I have developed a bad habit about movie-watching. For quite some time now, I have been unable to tolerate physical violence--I think it stems from going to see "Fargo" after being told repeatedly that it was a comedy, and being completely unprepared for the murder in the parking ramp, or the wood-chipper scene. I remember leaving the theater shaken and appalled, and furious that people had told me it was a hilarious movie and had not mentioned the brutal gory violence.
It didn't help that I've been in that particular parking ramp a zillion times myself.
Anyway, that might have been when I started realizing I just couldn't take any physical violence in films. And over time, that has slowly evolved to include just about any kind of tension at all. Part of the problem, of course, is modern movies--you never know when the violence is suddenly going to erupt. It can be a perfectly fine movie and then suddenly there's a homicidal maniac leaping out of the closet, or a terrible car crash, or the adorable little kid falls off a cliff. Or the quiet sexy man decides to chop off the finger of the piano-playing woman. Or whatever. You know.
So we search for more and more benign movies on Netflix. I still want good writing; I still want good characters and an interesting storyline. (But you can't watch Jane Austen all the time.) We will get halfway or three-quarters of the way into a movie and suddenly I'll start feeling uneasy. I'll tell Doug to pause the movie. I'll go over to the computer, hit Google, and find out what's going to happen.
"Take it out," I'll say, closing the laptop. "This isn't going to end well." And Doug will give me a patient, sideways look, and then he'll press STOP and OPEN and slide the DVD back into the Netflix envelope and seal it shut and we'll mail it back. Two-thirds watched.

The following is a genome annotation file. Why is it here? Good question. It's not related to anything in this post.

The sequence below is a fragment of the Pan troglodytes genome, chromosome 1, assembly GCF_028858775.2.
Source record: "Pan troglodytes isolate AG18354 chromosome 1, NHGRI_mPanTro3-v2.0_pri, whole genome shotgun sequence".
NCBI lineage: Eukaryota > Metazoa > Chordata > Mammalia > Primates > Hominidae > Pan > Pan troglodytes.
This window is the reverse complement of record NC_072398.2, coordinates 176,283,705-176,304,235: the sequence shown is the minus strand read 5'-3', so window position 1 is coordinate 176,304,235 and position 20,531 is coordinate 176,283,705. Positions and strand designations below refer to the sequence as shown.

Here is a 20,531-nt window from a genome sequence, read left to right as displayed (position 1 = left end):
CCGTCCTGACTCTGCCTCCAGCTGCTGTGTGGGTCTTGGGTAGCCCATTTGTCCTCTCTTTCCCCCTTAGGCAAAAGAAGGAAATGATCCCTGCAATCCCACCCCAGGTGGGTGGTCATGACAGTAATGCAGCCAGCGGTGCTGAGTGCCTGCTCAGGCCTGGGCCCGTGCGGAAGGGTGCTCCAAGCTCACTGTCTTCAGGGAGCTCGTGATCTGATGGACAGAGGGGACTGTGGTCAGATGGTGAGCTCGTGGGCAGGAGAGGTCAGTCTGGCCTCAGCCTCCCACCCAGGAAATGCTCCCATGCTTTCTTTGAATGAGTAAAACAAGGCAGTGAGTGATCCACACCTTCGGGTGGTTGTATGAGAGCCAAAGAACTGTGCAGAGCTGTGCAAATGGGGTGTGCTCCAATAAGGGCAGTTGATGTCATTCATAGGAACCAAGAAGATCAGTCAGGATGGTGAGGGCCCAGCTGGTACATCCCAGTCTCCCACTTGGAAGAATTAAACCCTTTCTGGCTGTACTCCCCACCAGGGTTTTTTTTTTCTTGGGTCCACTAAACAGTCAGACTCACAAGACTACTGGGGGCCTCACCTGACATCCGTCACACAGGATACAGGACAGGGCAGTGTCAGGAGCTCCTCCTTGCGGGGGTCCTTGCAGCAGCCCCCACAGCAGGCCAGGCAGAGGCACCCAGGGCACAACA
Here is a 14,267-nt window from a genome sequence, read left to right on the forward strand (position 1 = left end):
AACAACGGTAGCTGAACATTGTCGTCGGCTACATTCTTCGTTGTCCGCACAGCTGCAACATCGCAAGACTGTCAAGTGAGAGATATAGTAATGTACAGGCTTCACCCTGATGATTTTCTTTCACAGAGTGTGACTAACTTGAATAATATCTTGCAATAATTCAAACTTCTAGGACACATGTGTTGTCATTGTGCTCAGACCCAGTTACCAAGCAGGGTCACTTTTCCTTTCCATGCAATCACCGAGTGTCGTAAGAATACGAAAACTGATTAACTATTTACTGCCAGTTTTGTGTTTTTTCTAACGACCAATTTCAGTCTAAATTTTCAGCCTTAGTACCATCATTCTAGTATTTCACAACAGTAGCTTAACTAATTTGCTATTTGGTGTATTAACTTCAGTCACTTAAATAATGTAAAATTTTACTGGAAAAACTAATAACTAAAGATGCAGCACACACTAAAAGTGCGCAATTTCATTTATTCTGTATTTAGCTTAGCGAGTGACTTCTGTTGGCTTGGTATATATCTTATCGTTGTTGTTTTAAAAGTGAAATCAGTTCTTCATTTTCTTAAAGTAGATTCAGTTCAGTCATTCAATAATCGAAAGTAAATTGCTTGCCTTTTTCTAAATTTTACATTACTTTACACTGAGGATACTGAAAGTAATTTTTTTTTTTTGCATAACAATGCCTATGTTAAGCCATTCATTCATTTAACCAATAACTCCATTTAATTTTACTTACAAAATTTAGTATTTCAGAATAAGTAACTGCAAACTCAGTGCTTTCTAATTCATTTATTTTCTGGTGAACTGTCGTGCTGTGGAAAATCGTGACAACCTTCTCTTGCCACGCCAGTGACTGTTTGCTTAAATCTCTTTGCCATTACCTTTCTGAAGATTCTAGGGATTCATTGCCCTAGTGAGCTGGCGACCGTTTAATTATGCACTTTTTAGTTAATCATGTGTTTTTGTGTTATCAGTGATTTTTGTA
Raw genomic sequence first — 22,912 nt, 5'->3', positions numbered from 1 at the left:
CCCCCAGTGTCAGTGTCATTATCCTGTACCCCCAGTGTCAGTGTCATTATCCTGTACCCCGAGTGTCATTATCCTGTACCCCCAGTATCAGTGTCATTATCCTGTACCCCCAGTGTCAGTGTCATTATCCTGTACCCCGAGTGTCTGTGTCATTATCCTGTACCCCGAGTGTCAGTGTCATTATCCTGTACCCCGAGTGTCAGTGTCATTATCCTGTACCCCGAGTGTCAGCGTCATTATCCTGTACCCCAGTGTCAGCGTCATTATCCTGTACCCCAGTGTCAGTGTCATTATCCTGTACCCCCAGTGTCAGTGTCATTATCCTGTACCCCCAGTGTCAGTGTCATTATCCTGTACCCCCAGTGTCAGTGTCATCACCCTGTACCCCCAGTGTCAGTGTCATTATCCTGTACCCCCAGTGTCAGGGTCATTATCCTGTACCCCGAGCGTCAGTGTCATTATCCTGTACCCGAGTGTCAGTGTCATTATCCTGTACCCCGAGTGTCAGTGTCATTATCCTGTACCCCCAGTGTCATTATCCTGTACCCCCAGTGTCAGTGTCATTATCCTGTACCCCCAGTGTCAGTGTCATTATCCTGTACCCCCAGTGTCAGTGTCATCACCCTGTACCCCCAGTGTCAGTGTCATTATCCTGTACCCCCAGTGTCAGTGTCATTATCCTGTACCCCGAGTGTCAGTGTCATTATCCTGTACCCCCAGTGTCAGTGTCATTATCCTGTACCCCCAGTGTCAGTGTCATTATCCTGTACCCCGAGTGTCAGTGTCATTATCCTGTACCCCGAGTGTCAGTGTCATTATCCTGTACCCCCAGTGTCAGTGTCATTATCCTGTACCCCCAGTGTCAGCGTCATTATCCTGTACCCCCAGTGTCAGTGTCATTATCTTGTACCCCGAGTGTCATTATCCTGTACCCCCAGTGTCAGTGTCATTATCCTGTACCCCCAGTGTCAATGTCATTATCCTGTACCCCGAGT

I have done this more times than I can count.
I did it over the weekend, with a movie that we were enjoying--"The Girl in the Cafe," about a buttoned-down civil servant and an enigmatic young woman. As the movie progressed, it became clear that she was going to say inopportune things (as she had been doing throughout the film) and get him fired from his job, which was his life. I paused the movie, Googled, found out that the film ends with him sobbing at the airport, and just the thought of that was too much for me. "Take it out," I said. "This isn't going to end well."
And we mailed the movie back.
I did it again tonight, with "Little Voice," another movie we were enjoying. But Google says that the Michael Caine character turns mean, the mother gets hysterical, the house burns down, and all of Little Voice's beloved records are destroyed. I prefer to leave her where we left her last night--on stage, singing her heart out to an enthralled audience.
So back it goes, two-thirds watched.
Is it a flaw in my character, some kind of weakness, that causes me to become so emotional about movies--even mediocre movies--that I can't watch them unless they have a happy ending? Am I doomed to a world of light comedies and witty French farces? Are tragedies--or even just ordinary sadness--beyond my capabilities? (And to think I once watched "A Clockwork Orange" with no problem whatsoever. Oh callow youth.)
Perhaps not forever. But right now, during all this dire stuff--from Haiti to health care to my cousin to my job--I do not want, do not need, can not handle any additional stress. Right now, The Teletubbies is about as stressful as I can handle.